Scripture Engagement/ Dramatizing Scripture Practice Tips

Dramatizing Scripture Practice Tips

Using drama to help the members of your small or large group engage with Scripture will take on a completely different form for every group. In some groups, the members might be excited to take an entire Bible passage, write a script, rehearse it, and perform the story for your whole congregation. Other leaders will find that it takes some encouragement to just get participants to read Scripture aloud with inflection. Keeping this fact in mind, here are some universal tips that might serve as inspiration while you prepare to introduce your group to the practice of Scripture engagement through drama.

  • If you have people in your group who have gifts and experience in the area of drama, consider using them to help you develop a Scripture engagement experience using drama. People with dramatic abilities are at times underutilized in church ministries. If you invite them into the process, you’ll be an encouragement to them and you’ll end up having a better experience.
  • Remember the traits of your group when choosing a drama activity. Just because a particular practice was a success in one group doesn’t mean it will go over well in a different group. Every group is made up of people with different needs and personalities. You have to figure out how to best suit your methods of Scripture engagement for each group. If you think drama might be an effective means of helping your group engage with Scripture, take some time to pray about how this might best be done.
  • Be up front with your group about the purpose and goal of dramatizing Scripture. Many find performances in general to be daunting. Your group will likely be much more willing to participate if they know that the point of the drama activity is to help them understand God and the Bible better, not just to try something new.
  • Take your time. Unless you’re working with people who are accustomed to acting, this is going to seem fairly uncomfortable at first. Don’t expect too much from your members the first time you attempt dramatizing a Scripture passage.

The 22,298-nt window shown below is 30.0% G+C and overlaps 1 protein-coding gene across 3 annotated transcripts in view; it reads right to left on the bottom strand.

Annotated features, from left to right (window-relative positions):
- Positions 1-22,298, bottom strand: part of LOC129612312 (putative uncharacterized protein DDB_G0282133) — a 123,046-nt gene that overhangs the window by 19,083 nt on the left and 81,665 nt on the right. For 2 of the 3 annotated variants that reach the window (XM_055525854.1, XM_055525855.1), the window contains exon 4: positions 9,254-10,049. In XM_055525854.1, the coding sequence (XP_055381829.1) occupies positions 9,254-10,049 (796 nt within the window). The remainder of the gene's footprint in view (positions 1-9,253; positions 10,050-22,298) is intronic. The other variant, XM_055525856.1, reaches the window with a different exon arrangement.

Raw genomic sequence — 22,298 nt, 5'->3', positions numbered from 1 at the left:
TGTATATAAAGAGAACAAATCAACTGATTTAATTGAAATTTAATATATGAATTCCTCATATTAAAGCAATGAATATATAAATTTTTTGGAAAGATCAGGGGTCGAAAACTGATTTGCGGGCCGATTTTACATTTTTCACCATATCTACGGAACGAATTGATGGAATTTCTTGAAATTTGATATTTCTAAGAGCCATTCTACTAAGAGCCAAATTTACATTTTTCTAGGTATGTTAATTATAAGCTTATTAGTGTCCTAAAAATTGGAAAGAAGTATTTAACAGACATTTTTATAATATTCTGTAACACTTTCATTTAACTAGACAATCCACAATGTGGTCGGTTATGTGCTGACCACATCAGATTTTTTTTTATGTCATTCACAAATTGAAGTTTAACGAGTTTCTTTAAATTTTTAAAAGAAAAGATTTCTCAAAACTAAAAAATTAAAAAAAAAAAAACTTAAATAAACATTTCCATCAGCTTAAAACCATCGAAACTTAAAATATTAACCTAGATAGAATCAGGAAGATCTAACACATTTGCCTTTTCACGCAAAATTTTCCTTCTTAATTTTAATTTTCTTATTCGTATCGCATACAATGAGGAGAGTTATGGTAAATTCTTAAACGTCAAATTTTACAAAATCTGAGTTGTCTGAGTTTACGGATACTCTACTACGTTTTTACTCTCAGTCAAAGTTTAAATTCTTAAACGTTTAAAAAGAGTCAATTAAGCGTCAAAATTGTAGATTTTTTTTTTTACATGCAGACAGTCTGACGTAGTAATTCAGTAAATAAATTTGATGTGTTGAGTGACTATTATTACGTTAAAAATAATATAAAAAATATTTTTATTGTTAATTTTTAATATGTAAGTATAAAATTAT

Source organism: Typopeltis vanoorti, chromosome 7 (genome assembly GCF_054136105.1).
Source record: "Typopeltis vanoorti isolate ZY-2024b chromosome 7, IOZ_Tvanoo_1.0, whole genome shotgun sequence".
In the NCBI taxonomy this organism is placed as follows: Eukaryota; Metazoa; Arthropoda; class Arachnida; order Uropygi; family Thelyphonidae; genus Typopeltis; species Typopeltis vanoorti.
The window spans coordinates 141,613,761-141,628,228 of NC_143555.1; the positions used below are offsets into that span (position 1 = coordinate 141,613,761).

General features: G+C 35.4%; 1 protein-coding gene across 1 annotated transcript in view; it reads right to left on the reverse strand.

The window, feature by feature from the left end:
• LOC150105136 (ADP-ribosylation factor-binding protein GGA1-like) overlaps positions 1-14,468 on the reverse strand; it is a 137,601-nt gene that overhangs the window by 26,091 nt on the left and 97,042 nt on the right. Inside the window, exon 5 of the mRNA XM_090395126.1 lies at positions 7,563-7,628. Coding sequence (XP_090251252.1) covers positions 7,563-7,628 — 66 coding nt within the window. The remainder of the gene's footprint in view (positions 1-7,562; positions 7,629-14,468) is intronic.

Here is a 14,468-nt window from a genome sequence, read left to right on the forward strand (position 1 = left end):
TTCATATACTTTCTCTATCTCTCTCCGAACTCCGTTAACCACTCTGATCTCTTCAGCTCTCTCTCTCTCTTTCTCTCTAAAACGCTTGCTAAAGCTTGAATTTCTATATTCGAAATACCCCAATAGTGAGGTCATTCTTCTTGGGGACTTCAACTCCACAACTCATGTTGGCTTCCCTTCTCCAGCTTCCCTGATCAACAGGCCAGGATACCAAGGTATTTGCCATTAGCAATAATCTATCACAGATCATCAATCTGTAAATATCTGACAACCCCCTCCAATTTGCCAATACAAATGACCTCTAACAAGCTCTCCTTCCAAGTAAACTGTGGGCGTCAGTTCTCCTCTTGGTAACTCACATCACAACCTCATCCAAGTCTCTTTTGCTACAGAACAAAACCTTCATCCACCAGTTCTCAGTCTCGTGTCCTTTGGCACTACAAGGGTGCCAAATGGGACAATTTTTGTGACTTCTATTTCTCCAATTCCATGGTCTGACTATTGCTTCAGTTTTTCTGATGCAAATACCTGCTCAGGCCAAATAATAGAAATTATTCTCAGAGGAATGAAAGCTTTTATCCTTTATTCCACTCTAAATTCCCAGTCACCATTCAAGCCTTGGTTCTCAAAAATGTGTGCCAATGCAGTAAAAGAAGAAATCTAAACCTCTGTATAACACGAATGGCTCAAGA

• Make sure your space is appropriate for the activity you want to try. An action-packed reenactment of a passage will work great in the backyard on a warm night, but if you decide to do it inside, don’t be surprised when your favorite vase gets knocked off the fireplace mantle at a dramatic moment.
  • For a reluctant group, consider implementing props and costume pieces. While drama can often be employed in engaging Scripture without the use of these extras, it could be that the man who tends to read the Bible like it is a legal document will come to life as Moses when he can pretend to part the Red Sea with his staff (broom handle).
  • Be constantly encouraging. As an applauding audience fuels a theater troupe, so can positive comments from you and the rest of your group give a member the confidence to continue exploring Scripture through drama.
  • Make sure you debrief both the actors and the audience of your Scripture engagement drama. You may want to use some of the “5 questions” to do that. It is during the discussion time that participants will more fully engage with the passage as they share ideas and insights.

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© Phil Collins, Ph.D., 2014. This material was created in partnership with the Taylor University Center for Scripture Engagement.